Background: This research examined gender as a moderator of the association between combat exposure (CE) and depression as well as CE and PTSD symptoms among a nonclinical sample of Soldiers following deployment in support of operations in Afghanistan and Iraq.
Methods: Cases included 6,943 (516 women, 6,427 men) active duty Soldiers that were retrospectively analyzed from a pre- and post-deployment screening database at a large Army installation.
Results: Gender moderated the association between CE and depressive and PTSD symptoms such that higher levels of CE were more strongly associated with depression and PTSD symptoms in women compared to men. Female Soldiers also reported higher severity of depressive symptoms compared to male Soldiers, whereas men reported higher levels of CE and a greater number of previous deployments compared to women.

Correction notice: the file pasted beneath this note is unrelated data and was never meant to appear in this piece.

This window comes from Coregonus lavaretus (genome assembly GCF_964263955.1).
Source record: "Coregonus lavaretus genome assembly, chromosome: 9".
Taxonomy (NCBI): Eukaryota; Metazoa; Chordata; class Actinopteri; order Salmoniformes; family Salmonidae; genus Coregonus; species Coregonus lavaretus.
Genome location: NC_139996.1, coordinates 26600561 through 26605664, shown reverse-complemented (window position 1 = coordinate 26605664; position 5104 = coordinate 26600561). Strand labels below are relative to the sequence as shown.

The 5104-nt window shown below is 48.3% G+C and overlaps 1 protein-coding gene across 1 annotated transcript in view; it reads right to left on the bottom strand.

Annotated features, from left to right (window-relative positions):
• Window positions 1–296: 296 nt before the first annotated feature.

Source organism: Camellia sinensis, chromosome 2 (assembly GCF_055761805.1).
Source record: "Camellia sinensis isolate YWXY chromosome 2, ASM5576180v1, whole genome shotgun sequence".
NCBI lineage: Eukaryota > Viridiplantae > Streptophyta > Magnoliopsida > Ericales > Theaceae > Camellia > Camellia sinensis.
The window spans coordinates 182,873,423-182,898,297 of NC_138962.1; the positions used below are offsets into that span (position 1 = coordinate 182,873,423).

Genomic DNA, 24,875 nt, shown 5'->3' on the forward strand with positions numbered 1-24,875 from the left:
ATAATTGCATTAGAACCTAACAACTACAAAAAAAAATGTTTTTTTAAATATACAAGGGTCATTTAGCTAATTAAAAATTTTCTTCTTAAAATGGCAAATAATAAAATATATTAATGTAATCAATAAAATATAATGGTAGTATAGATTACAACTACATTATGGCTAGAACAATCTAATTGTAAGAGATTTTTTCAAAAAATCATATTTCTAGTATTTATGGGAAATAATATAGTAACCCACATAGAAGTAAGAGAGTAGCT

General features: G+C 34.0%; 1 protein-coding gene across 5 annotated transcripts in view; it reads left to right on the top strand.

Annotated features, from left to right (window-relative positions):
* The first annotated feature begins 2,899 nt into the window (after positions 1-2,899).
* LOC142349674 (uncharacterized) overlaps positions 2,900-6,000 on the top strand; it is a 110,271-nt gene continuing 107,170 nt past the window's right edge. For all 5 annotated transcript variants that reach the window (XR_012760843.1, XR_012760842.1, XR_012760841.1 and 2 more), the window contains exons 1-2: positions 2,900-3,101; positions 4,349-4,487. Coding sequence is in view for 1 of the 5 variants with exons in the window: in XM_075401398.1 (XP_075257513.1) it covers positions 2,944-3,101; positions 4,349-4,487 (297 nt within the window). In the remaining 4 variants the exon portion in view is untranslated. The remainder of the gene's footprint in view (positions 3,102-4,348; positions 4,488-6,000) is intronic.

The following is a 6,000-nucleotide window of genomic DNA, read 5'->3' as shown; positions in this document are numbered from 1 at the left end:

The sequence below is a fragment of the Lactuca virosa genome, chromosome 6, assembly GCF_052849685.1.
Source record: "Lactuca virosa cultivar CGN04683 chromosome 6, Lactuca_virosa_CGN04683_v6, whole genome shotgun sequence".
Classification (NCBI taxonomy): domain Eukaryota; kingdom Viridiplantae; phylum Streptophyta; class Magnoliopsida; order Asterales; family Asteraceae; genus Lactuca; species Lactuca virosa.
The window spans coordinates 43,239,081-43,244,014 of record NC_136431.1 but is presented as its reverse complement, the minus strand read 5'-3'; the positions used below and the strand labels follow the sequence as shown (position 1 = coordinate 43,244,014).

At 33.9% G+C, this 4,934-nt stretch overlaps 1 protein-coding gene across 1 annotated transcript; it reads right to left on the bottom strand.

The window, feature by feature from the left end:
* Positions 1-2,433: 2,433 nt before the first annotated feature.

Conclusions: CE was a stronger predictor of post-deployment depression and PTSD symptoms for women compared to men. These results provide evidence for gender-based differences in depression and PTSD risk. Screening for degree of CE in addition to symptoms associated with depression and PTSD can help with the care for service members who are returning from deployments to combat zones.
This article is a US government work and, as such, is in the public domain in the United States of America. Published 2010 Wiley-Liss, Inc.